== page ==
GBK gets heat for declaring a curry war
By Mark Perkins on Thursday, October 18, 2018
The last time I recall seeing an obnoxious white man standing outside an Asian business and harassing the owner was in news coverage about a Britain First gathering, maybe an EDL march. It’s definitely not a pretty sight at a time when racism and intolerance is on the increase.
Which brings us neatly onto the new Proper Indian campaign from Gourmet Burger Kitchen, a campaign so ‘unwoke’ it’s in a coma. Its been lurking largely undetected since late September but appeared on my Twitter feed this afternoon with a very long thread of appalled comments, most along the line of ‘What were you thinking?’, ‘Take this down now’ and “Never going to GBK ever again’.
As a general rule when planning a campaign there’s a few questions to ask before activating. One: What’s the story? Two: Who will give a shit about this idea? and 3: What could go wrong?
Looking at the response on social media quite a lot has gone wrong with this idea, which should have been blindingly obvious had this question been asked.
When a brand wants to create a bit of mischief, always punch up (the market leaders, major corporations, ego-centric celebs, Trump, Putin etc). Never punch down. Don’t take a swipe at the little guy, least of all small businesses on the high street who are struggling to stay afloat as it is (in part, due landlords putting up rents to drive them out of business and attract chain restaurants such as GBK).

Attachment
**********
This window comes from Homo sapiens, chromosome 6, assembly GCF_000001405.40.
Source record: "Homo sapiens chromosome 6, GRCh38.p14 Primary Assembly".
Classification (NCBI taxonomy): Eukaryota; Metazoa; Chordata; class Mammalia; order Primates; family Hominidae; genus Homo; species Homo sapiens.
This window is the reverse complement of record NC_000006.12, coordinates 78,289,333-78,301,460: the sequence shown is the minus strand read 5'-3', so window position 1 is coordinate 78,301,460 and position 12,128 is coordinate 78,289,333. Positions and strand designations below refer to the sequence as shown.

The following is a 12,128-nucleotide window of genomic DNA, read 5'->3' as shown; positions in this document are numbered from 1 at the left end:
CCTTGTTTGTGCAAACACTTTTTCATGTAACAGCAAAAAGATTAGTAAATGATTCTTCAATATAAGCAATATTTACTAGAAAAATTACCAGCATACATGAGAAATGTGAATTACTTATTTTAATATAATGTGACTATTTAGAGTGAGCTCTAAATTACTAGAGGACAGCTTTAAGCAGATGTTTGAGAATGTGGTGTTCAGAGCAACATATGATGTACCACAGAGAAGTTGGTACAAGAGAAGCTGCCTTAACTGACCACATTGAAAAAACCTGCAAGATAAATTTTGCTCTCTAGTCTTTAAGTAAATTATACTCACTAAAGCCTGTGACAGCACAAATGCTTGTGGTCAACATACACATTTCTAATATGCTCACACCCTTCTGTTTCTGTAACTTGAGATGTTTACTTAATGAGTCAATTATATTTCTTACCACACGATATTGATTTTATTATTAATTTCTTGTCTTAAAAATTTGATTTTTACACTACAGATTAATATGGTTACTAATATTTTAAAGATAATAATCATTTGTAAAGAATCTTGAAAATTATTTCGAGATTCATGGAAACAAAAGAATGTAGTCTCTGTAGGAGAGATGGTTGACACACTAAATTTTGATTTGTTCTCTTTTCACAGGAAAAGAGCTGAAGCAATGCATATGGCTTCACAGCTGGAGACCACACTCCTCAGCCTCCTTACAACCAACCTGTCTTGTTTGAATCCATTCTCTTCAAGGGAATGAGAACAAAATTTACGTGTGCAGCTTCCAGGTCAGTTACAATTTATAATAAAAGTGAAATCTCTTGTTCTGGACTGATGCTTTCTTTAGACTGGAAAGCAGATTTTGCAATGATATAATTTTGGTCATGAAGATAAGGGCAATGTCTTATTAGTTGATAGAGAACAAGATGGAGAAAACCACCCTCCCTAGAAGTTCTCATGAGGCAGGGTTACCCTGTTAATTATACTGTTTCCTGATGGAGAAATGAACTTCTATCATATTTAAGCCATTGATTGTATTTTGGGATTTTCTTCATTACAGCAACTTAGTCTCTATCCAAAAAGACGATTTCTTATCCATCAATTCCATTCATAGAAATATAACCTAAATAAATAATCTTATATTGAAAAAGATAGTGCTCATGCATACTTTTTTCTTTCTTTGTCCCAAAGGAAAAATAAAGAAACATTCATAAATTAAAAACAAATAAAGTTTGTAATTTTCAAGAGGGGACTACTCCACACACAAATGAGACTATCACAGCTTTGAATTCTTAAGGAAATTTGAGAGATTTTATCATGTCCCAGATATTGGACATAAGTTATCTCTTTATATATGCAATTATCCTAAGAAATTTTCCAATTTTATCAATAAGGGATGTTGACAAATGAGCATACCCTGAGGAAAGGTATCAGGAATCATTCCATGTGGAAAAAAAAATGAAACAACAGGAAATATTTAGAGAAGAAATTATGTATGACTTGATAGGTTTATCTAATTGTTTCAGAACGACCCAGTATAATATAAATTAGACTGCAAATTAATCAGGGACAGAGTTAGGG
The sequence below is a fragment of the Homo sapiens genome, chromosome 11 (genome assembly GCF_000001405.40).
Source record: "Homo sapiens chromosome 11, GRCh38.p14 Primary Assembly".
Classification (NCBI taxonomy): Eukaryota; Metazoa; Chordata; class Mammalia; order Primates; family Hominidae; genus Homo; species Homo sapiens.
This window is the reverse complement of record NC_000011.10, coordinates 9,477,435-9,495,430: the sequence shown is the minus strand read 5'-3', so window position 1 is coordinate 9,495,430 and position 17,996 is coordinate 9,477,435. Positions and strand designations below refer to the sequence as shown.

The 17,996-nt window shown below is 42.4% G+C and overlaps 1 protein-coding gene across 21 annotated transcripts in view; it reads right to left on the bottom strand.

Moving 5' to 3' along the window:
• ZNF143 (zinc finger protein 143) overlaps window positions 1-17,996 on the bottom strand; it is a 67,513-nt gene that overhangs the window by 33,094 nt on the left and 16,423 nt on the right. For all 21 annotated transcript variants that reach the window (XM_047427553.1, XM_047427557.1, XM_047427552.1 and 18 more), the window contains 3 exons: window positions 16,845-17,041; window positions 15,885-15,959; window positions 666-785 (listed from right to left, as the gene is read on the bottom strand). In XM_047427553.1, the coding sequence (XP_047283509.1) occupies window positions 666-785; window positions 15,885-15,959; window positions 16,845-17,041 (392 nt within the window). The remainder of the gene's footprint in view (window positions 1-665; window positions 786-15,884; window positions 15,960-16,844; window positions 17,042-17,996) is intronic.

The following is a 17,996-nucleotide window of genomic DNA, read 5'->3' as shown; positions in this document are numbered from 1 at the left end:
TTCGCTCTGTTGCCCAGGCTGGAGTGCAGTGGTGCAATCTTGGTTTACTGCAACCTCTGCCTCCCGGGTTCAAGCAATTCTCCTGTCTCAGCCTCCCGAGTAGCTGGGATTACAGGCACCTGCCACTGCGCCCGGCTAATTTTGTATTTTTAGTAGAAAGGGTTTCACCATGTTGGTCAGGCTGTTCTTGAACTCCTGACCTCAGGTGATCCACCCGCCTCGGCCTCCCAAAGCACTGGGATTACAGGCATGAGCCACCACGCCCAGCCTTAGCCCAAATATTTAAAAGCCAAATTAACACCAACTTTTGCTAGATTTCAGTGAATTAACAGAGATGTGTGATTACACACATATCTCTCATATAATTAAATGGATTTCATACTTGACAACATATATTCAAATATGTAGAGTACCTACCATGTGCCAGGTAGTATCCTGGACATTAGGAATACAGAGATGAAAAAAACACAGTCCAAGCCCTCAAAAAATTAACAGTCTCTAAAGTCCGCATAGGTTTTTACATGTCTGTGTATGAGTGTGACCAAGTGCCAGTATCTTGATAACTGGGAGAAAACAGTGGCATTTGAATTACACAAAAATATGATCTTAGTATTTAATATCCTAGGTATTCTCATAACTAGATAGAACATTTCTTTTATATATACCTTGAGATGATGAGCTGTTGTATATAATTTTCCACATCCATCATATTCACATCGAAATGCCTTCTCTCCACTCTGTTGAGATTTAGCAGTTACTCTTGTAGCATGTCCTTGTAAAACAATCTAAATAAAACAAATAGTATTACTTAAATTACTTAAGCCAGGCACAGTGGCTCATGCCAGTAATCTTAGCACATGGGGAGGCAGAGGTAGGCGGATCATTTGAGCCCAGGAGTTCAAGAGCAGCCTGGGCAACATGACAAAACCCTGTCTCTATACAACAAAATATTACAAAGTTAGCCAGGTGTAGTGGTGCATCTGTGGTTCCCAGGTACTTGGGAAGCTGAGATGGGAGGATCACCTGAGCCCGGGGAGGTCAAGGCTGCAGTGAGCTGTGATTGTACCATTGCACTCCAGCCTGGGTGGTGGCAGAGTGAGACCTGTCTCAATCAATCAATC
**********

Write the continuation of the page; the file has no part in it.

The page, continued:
And then onto the main point, the optics. A white man protesting outside an Asian business and questioning the authenticity of their Indian food is a terrible idea. At a time when ethnic minorities are reporting an increase in harassment and abuse in the UK and across Europe this is poorly judged. Brands should be doing more something more positive than declaring curry war and declaring themselves a ‘Proper Indian’ on Asian businesses (not all of which will be Indian, but also Bangladeshi or Pakistani).
While the brand may say (and I haven’t asked) that’s supposed to be fun or a ‘bit of banter’ (the common defence for being a bit of a twat) this looks more like a Dom Joly stunt that was co-written by Tommy Robinson.
A smarter move would’ve been a collaboration with an independent curry house or chef to create the burger. That’s authentic, inclusive and positive. We should make burgers, not war!
UPDATE: Within hours of posting this piece and media outlets picking up the social backlash, GBK has removed the campaign with an apology posted on Twitter.